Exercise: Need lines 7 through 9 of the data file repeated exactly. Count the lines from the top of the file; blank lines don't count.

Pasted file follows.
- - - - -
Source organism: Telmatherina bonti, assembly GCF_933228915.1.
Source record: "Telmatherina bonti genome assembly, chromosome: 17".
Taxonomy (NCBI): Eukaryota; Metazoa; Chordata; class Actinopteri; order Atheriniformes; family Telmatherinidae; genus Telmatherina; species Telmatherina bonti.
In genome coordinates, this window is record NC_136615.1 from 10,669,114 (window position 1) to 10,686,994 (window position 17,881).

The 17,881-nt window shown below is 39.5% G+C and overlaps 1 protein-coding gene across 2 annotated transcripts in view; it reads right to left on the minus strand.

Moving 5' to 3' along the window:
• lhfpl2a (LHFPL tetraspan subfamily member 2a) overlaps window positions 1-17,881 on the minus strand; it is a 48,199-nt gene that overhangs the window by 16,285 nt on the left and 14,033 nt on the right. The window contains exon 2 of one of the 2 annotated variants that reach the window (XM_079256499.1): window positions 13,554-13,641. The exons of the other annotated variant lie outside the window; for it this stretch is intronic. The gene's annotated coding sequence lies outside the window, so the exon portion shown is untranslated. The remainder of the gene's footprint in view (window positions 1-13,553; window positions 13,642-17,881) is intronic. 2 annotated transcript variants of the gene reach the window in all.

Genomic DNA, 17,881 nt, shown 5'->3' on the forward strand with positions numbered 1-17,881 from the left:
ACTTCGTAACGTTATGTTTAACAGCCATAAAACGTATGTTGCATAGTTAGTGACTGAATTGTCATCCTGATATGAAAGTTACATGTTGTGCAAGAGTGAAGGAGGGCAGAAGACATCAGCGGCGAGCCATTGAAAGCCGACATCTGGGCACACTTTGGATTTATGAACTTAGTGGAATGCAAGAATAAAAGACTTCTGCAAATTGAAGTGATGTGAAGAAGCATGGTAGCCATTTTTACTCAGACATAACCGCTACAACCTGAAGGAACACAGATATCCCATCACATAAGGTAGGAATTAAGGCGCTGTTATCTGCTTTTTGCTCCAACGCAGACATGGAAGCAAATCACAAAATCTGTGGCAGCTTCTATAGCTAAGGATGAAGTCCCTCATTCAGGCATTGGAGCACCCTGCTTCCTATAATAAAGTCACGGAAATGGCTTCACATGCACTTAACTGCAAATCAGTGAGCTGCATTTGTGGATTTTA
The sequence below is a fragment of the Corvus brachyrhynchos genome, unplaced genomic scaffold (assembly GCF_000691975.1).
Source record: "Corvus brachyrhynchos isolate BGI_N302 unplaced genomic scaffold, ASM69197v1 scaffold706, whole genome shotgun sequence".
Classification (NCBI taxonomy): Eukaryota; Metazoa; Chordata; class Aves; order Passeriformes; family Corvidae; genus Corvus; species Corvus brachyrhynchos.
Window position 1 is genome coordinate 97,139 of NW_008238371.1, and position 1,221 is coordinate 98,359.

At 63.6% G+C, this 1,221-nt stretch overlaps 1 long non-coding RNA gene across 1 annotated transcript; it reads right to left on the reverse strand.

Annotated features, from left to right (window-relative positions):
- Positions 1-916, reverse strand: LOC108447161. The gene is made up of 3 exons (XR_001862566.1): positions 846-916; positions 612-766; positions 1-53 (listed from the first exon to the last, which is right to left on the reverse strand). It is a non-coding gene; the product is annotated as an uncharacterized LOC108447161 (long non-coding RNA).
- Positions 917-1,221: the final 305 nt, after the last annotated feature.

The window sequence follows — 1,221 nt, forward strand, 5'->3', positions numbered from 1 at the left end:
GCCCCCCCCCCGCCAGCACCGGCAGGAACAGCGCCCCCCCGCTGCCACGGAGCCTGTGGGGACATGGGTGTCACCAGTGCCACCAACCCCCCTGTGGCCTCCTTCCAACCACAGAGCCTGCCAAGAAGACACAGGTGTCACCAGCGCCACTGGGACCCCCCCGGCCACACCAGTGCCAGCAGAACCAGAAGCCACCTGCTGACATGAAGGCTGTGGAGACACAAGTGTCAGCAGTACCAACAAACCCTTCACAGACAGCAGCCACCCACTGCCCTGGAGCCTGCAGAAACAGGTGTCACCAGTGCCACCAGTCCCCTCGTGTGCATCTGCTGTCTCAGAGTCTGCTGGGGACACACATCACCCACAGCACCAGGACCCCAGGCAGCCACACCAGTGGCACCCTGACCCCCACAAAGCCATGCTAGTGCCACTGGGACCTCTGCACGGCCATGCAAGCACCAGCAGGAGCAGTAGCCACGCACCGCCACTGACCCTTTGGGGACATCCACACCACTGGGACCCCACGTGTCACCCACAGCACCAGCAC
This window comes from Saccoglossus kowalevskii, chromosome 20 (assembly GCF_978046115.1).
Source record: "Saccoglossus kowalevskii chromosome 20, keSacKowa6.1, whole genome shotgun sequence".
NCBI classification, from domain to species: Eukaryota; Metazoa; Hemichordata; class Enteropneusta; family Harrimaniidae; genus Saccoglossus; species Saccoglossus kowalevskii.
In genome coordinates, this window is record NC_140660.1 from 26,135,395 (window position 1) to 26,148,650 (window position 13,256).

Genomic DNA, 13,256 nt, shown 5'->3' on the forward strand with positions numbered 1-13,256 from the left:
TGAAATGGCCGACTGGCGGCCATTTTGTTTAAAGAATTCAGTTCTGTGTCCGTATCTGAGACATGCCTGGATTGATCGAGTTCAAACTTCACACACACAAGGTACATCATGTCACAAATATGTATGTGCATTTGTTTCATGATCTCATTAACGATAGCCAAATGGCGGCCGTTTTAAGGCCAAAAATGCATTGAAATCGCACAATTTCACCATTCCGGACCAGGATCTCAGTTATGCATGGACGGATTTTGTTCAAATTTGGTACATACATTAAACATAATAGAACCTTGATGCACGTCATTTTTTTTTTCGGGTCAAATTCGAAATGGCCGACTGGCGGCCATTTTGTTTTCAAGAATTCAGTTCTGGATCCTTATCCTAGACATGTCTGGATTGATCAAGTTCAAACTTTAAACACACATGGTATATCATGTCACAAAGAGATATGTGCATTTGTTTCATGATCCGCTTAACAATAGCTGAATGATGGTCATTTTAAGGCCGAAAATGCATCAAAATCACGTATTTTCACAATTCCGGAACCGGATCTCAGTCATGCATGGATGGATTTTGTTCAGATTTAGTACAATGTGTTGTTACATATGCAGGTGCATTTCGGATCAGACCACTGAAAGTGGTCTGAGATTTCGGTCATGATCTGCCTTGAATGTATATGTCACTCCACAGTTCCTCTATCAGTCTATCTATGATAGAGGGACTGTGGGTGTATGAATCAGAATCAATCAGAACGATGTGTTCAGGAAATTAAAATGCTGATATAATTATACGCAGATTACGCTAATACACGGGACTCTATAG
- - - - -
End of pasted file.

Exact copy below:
• lhfpl2a (LHFPL tetraspan subfamily member 2a) overlaps window positions 1-17,881 on the minus strand; it is a 48,199-nt gene that overhangs the window by 16,285 nt on the left and 14,033 nt on the right. The window contains exon 2 of one of the 2 annotated variants that reach the window (XM_079256499.1): window positions 13,554-13,641. The exons of the other annotated variant lie outside the window; for it this stretch is intronic. The gene's annotated coding sequence lies outside the window, so the exon portion shown is untranslated. The remainder of the gene's footprint in view (window positions 1-13,553; window positions 13,642-17,881) is intronic. 2 annotated transcript variants of the gene reach the window in all.

Genomic DNA, 17,881 nt, shown 5'->3' on the forward strand with positions numbered 1-17,881 from the left:
ACTTCGTAACGTTATGTTTAACAGCCATAAAACGTATGTTGCATAGTTAGTGACTGAATTGTCATCCTGATATGAAAGTTACATGTTGTGCAAGAGTGAAGGAGGGCAGAAGACATCAGCGGCGAGCCATTGAAAGCCGACATCTGGGCACACTTTGGATTTATGAACTTAGTGGAATGCAAGAATAAAAGACTTCTGCAAATTGAAGTGATGTGAAGAAGCATGGTAGCCATTTTTACTCAGACATAACCGCTACAACCTGAAGGAACACAGATATCCCATCACATAAGGTAGGAATTAAGGCGCTGTTATCTGCTTTTTGCTCCAACGCAGACATGGAAGCAAATCACAAAATCTGTGGCAGCTTCTATAGCTAAGGATGAAGTCCCTCATTCAGGCATTGGAGCACCCTGCTTCCTATAATAAAGTCACGGAAATGGCTTCACATGCACTTAACTGCAAATCAGTGAGCTGCATTTGTGGATTTTA